Mutual Sharing or Insurance? An Experimental Study of Decisions at Various Levels of Uncertainty
Decision theory assumes that agents making choices assign subjective probabilities to outcomes, also at choices where information on probabilities is obviously absent. Yet, Skogh and Wu (2005) show that risk averse agents may gain by risk sharing also at unknown (and unassigned) probabilities of losses, as long as the agents presume that the risks are equal. Their Restated diversification theorem is tested by an experiment where the players may lose half their endowments in each of five risky rounds. The probability of loss, and the information about this probability, varies with the rounds. The result supports the hypothesis of beneficial risk sharing at genuine uncertainty. Moreover, the result tentatively supports an evolutionary theory of the development of the insurance industry starting with mutual pooling at uncertainty, turning into insurance priced ex ante when actuarial information is available.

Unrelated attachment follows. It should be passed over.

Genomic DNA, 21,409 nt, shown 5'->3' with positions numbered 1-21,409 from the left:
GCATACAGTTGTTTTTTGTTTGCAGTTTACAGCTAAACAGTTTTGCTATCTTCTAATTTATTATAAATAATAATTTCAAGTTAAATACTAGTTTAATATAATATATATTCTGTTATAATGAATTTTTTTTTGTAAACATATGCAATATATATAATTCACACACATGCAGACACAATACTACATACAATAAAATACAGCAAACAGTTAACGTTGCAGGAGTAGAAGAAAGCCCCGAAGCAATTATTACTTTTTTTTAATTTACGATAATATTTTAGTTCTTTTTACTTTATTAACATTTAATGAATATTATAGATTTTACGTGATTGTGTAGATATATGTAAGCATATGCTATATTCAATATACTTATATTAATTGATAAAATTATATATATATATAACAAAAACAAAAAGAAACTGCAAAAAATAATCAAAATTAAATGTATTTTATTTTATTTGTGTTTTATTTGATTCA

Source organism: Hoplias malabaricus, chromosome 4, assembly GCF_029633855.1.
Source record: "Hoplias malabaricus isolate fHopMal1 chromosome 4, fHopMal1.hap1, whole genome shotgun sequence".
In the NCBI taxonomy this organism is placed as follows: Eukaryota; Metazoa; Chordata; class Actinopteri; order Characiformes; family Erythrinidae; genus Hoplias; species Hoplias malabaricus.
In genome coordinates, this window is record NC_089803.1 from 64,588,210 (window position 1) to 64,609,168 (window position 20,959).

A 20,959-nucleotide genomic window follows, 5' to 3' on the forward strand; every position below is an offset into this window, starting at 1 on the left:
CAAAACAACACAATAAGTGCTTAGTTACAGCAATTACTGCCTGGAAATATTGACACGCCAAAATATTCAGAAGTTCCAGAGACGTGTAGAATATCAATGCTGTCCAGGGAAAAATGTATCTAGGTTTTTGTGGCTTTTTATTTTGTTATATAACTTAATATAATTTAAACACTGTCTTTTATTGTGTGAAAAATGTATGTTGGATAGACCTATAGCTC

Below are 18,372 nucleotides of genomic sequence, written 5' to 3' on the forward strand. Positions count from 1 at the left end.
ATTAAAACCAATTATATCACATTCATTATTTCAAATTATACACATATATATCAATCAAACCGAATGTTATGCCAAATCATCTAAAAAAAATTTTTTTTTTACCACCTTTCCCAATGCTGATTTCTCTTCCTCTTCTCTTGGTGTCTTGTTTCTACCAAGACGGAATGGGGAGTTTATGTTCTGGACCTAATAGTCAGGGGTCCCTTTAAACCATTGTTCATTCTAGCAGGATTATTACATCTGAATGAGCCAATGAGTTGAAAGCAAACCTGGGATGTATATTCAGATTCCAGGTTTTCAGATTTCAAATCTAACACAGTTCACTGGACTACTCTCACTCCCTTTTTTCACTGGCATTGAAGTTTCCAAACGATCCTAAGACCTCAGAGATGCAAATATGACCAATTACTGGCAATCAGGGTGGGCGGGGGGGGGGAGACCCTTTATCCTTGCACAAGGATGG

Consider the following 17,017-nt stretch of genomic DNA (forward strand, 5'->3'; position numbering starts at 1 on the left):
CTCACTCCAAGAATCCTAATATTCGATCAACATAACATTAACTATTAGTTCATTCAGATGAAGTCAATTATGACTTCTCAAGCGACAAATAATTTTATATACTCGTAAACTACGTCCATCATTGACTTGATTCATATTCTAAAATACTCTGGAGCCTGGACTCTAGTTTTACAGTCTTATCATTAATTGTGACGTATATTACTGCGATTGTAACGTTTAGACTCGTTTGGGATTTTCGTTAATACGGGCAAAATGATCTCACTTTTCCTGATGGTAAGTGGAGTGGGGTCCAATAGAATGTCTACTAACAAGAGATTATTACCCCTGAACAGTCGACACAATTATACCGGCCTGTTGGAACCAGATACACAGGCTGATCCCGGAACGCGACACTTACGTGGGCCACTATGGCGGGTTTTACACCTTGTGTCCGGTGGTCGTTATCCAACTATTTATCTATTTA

|Date of creation:||12 Nov 2006|
|Contact details of provider:|| Postal: Centre for Labour Market Policy Research (CAFO), School of Business and Economics, Linnaeus University, SE 351 95 Växjö, Sweden|
Phone: +46 470 70 87 64
Web page: http://lnu.se/research-groups/cafo?l=en
More information through EDIRC
When requesting a correction, please mention this item's handle: RePEc:hhs:vxcafo:2006_012. See general information about how to correct material in RePEc.
For technical questions regarding this item, or to correct its authors, title, abstract, bibliographic or download information, contact: (Andreas Mångs)
If references are entirely missing, you can add them using this form.